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New research exploring the links between alcohol availability and harm in Scotland

May 31st 2018

Alcohol Focus Scotland has worked with the Centre for Research on Environment, Society and Health (CRESH) at the Universities of Edinburgh and Glasgow, to provide further evidence of the links between alcohol availability and harm in Scotland. 

Previous research carried out by CRESH in 2014 found a positive relationship between alcohol availability and harm across Scotland.  An updated analysis was published in April 2018; profiles containing the updated findings, at both a national and individual local authority level, can be accessed via the links below.  Detailed local information on availaiblity at neighbourhood level can be found using the CRESH WebMap.

How was the research conducted?

Information was gathered on the number of places selling alcohol, health harms and crime rates within neighbourhoods across the whole of Scotland and for each local authority area. Researchers compared data zones (small areas representing neighbourhoods that have between 500 and 1000 residents) to see if there was a relationship between the number of alcohol outlets in a neighbourhood and the rates of alcohol-related deaths and hospitalisations.  The profiles also consider, for the first time, the relationships between alcohol outlet availability and crime and deprivation rates.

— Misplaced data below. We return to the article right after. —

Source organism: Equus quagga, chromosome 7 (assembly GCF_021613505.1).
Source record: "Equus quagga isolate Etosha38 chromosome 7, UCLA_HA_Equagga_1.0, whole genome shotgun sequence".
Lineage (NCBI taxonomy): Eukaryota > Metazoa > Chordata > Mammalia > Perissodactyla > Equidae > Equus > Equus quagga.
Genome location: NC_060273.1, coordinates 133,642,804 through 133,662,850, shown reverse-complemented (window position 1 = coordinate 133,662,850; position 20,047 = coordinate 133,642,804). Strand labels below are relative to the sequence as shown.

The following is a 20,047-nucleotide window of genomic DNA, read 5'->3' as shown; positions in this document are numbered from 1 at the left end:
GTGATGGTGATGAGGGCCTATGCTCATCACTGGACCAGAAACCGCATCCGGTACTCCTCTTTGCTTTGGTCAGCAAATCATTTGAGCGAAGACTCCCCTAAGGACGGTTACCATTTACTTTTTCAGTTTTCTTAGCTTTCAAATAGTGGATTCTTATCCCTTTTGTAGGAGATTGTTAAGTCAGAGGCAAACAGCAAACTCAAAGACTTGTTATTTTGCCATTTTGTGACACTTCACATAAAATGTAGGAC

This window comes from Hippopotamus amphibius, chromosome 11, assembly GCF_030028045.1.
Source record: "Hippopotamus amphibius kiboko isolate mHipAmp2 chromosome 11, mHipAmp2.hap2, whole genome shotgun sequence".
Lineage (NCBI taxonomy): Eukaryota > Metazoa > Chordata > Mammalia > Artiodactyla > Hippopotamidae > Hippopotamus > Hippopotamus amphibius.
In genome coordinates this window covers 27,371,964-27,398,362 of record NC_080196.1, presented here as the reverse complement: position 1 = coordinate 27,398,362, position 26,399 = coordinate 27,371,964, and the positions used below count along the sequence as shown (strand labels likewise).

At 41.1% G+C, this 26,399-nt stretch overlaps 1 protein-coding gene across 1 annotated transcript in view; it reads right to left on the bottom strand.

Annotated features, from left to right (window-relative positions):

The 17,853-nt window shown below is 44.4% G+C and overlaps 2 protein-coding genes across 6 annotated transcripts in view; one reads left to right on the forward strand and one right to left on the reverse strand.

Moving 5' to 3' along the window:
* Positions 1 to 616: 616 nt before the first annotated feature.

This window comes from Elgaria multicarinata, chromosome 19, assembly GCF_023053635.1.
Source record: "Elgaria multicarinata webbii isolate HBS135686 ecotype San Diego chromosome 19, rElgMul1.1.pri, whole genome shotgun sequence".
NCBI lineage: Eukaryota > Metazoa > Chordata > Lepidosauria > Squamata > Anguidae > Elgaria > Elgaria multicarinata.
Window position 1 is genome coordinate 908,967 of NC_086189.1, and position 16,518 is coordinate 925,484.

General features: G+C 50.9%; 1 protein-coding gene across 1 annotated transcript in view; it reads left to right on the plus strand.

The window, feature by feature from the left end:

What did the research find?

Across the whole of Scotland, neighbourhoods with the highest alcohol outlet availability had significantly higher rates of alcohol-related health harm and crime.

  • Alcohol-related death rates in neighbourhoods with the most alcohol outlets were double those in neighbourhoods with the least.
  • Alcohol-related hospitalisation rates in neighbourhoods with the most alcohol outlets were almost double those in neighbourhoods with the least.
  • Crime rates were more than four times higher in neighbourhoods with the most alcohol outlets as compared to the least.
  • Alcohol outlet availability was found to be related to health and crime outcomes for both on-sales and off-sales premises, and in both urban and rural local authorities.
  • The relationships between availability and harm were found even when other factors were discounted (such as age and sex of the population, levels of income deprivation or urban/rural status).
  • There were 40% more alcohol outlets in the most deprived neighbourhoods than in the least deprived neighbourhoods.
  • From 2012 to 2016, the total number of alcohol outlets in Scotland increased by 472 to 16,629 (11,522 on-sales outlets and 5,107 off-sales outlets).  This increase was driven by an increase in off-sales outlets.

The profiles are available for download from Alcohol Focus Scotland’s website.

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